The wood adhesive business may seem like an unlikely place for a venture capital start-up.
But Cincinnati-based Bioformix has decided to start there, launching a business in 2010, and bringing the first product to market - Nexabond 2500 Instant Wood Adhesive - late last year.
Bioformix describes Nexabond is a high viscosity, water-free adhesive for assembly of materials that require uniform stress distribution and high strength. But in layman's terms, it's a Super Glue for wood.
The intellectual property behind Nexabond stems from a high-powered team of scientists who originated at Dow, Loctite and other chemical companies - notably Bernard Malofsky, chief technology officer. His array of adhesive related patents includes microwaveable hot melt dispensers, and developments in the methylidene malonate process that makes this glue possible.
We had a chance to visit the Loveland, OH labs where development and small scale production is carried on.
A team of dozens of researchers were hard at work in development and testing. Matt Ellison, Director of Reactive Tehnology, gave us a tour, where we saw various wood species in a number of different cuts being glued together and pulled apart in controlled settings.
We also spent time with Bioformix's team of wizzes - in both finance and science - and the presentation was impressive.
So how does this glue behave differently? It is made without any solvent - water is the solvent in white glue. That means components glued with Nexabond achieve high bonding strength in minutes.
But it also means wood joints don’t swell, eliminating long dry times before finishing. On the plus side, this means Nexabond 2500 can bond even oily woods. And to a large extent, it either reduces or eliminates the need for clamping.
But in practice, this means you may be cutting joints and setting dowels differently. Over centuries the projection of how a dovetail might swell then contract as the glue cures is part of the art of the woodworking process.
With Nexabond, as we saw in the lab, you glue just one side of a joint, not both - then push the pieces together. If the workpiece isn't too large, you can hold it steady for a minute while it presets. And within 3 minutes it's at nearly full strength.This means its open time is much shorter than carpenters glue.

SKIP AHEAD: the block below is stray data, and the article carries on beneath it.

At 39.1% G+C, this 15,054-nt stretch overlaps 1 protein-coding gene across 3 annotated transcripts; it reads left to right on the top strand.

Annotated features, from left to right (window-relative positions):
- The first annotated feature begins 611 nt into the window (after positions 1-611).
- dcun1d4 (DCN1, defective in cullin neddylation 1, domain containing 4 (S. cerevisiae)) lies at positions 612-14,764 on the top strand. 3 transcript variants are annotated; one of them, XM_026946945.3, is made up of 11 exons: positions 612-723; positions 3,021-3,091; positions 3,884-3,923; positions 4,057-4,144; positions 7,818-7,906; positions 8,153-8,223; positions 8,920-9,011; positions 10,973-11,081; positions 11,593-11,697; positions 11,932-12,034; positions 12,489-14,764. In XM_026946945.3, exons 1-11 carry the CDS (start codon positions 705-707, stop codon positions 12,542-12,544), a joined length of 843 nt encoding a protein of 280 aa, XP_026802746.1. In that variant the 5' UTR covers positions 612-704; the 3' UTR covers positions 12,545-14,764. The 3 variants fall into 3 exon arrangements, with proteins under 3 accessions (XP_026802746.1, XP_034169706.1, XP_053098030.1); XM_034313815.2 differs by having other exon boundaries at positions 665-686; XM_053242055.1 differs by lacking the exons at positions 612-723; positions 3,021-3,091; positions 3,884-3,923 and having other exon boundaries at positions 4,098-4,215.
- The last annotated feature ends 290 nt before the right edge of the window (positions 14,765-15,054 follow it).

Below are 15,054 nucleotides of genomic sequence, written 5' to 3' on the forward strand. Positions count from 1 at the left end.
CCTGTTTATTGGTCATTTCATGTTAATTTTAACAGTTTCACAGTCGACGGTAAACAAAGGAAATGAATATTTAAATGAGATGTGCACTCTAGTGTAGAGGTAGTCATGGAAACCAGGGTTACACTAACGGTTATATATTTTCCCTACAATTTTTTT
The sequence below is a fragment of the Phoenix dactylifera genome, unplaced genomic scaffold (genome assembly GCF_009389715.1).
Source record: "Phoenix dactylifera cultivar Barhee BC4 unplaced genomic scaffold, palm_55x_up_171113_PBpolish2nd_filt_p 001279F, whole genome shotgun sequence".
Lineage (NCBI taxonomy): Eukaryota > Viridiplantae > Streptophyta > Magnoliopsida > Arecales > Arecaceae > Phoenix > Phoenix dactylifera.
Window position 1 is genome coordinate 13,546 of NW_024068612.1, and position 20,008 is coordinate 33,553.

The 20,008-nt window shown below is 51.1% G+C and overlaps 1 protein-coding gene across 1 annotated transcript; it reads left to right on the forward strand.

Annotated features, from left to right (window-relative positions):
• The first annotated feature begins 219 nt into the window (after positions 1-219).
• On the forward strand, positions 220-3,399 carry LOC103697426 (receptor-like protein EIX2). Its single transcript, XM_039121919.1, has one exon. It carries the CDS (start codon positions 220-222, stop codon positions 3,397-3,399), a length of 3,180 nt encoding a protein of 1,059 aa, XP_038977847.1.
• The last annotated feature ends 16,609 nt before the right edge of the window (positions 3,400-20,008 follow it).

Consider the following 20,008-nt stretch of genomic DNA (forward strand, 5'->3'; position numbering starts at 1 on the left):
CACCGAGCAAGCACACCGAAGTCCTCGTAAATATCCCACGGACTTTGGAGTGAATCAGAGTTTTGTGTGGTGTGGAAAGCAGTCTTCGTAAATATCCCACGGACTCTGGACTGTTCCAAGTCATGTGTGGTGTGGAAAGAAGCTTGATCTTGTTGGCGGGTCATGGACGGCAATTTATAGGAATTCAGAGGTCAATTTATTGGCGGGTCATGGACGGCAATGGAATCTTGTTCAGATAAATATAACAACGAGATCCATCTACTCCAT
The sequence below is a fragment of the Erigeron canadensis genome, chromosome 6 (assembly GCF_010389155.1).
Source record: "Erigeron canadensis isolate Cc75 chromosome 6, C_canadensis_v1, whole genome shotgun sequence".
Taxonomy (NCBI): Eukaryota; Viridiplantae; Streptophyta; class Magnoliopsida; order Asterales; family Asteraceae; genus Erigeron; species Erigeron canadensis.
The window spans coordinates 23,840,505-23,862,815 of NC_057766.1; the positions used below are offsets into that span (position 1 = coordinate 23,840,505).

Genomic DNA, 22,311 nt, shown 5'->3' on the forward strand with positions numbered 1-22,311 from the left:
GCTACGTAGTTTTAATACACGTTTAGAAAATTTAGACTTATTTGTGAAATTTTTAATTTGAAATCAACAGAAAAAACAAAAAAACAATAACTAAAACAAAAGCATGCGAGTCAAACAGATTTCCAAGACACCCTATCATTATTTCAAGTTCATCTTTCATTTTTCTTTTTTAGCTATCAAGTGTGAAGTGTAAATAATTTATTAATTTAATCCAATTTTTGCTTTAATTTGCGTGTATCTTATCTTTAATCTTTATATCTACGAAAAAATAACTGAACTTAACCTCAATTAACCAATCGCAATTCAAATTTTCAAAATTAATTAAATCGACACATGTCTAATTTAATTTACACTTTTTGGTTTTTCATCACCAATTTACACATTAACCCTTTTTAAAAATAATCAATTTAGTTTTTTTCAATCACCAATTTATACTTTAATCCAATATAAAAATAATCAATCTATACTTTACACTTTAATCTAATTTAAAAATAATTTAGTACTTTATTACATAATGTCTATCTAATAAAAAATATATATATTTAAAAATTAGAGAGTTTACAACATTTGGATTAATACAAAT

So using Nexabond means cutting tighter joints. And it means planning that the glue will set much faster than you are used to. Is this practical? In many cases, yes.
Innerwood, a commercial cabinet company in Cincinnati, has been working with Bioformix - part guineau pig, part research partner. This company provided feedback that affected the current state of the Bioformix - giving it a thicker viscosity so it won't run and drip; slowing its set time to allow adjustments to the joint. We're planning a site visit to see them using the glue in production.
Bioformix also says Nexabond 2500 accepts most stains and finishes, and because there is no water in it, bonds regardless of humidity and temperature variations. We saw it tested on multiple wood species, and like Super Glue, saw its application in attaching non-metal pieces to wood.
You can buy this glue - though a start-up, Bioformix is selling product as it grows. Atlantic Plywood is a distributor in the Northeast. And U.S. residents can buy it at on online store.
unique, water and solvent free formula, dramatically cutting assembly times. Components glued with Nexabond 2500 adhesive achieve high strength in minutes, compared to the typical hours to 24 hours required for water-based carpentry glues. Because Nexabond 2500 adhesive does not contain water, wood joints don’t swell, eliminating long dry times prior to finishing. Without water, Nexabond 2500 adhesive can bond any wood, even oily woods. Nexabond 2500 adhesive’s quick bonding chemistry also reduces or eliminates the need for clamping.
In addition to fast, flexible glue-up, Nexabond 2500 adhesive accepts most stains and finishes. It bonds regardless of humidity and temperature variations. Nexabond 2500 adhesive also works with most wood species, and like an all-purpose adhesive – but unlike most conventional wood glues – can be used to attach metal, ceramics, glass, plastic, foam and more to wood.- See more at: http://www.woodworkingnetwork.com/wood-market-trends/woodworking-indust…
Have something to say? Share your thoughts with us in the comments below.